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Ulcerative colitis 

Ulcerative colitis

Chapter:
Ulcerative colitis
Author(s):

D.P. Jewell

DOI:
10.1093/med/9780199204854.003.1512_update_001

Update:

Aetiology—expanded discussion of genetic associations; mention of recent report incriminating Campylobacter concisus; description of predisposition caused by antibiotic exposure in early life.

Pathology—discussion of CMV colitis in patients with ulcerative colitis.

Treatment—revision of recommendations, including use of anti-TNF monoclonal antibodies and expanded comment on use of thiopurines and of sulphasalazine.

A relevant case history from Oxford Case Histories in Gastroenterology and Hepatology has been added to this chapter.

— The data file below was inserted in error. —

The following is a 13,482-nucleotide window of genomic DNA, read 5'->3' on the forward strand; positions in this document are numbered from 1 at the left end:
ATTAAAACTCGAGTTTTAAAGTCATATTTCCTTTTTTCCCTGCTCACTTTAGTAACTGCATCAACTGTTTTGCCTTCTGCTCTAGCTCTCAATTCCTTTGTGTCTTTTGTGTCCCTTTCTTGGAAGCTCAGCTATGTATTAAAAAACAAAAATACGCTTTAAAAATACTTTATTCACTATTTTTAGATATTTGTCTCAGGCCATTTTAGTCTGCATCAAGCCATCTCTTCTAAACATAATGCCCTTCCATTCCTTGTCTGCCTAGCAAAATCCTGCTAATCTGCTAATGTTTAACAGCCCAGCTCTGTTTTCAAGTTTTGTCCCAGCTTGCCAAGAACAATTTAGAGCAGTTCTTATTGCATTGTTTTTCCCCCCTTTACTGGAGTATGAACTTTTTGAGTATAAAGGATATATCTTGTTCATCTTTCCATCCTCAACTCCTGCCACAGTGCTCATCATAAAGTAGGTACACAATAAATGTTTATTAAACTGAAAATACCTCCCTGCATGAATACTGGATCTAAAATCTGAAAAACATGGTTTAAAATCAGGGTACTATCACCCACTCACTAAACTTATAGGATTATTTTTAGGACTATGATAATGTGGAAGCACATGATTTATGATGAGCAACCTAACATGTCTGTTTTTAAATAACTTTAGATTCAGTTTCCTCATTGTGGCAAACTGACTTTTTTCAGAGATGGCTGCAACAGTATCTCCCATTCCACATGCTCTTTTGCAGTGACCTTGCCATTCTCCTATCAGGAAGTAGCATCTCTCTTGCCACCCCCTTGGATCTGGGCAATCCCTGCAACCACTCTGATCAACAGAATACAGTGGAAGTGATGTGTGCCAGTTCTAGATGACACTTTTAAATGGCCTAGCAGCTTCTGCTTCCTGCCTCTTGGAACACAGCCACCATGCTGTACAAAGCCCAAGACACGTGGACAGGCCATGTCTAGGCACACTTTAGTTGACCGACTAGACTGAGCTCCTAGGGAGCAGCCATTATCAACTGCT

Updated on 30 Nov 2011. The previous version of this content can be found here.
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date: 22 August 2017

Case History—A 23 yr old woman presenting with a short history of bloody diarrhoea.

Ulcerative colitis is a chronic inflammatory disease of the colon that always affects the rectum, extends proximally to a variable extent, and is characterized by a relapsing and remitting course. In mild disease the mucosa is hyperaemic and granular; punctate ulcers appear in more severe disease, and these may then enlarge and extend deeply. Infiltration with acute and chronic inflammatory cells is largely confined to the mucosa, with histological features of chronicity, e.g. distorted crypt architecture, important in clinical distinction from other causes of colitis, e.g. infective....

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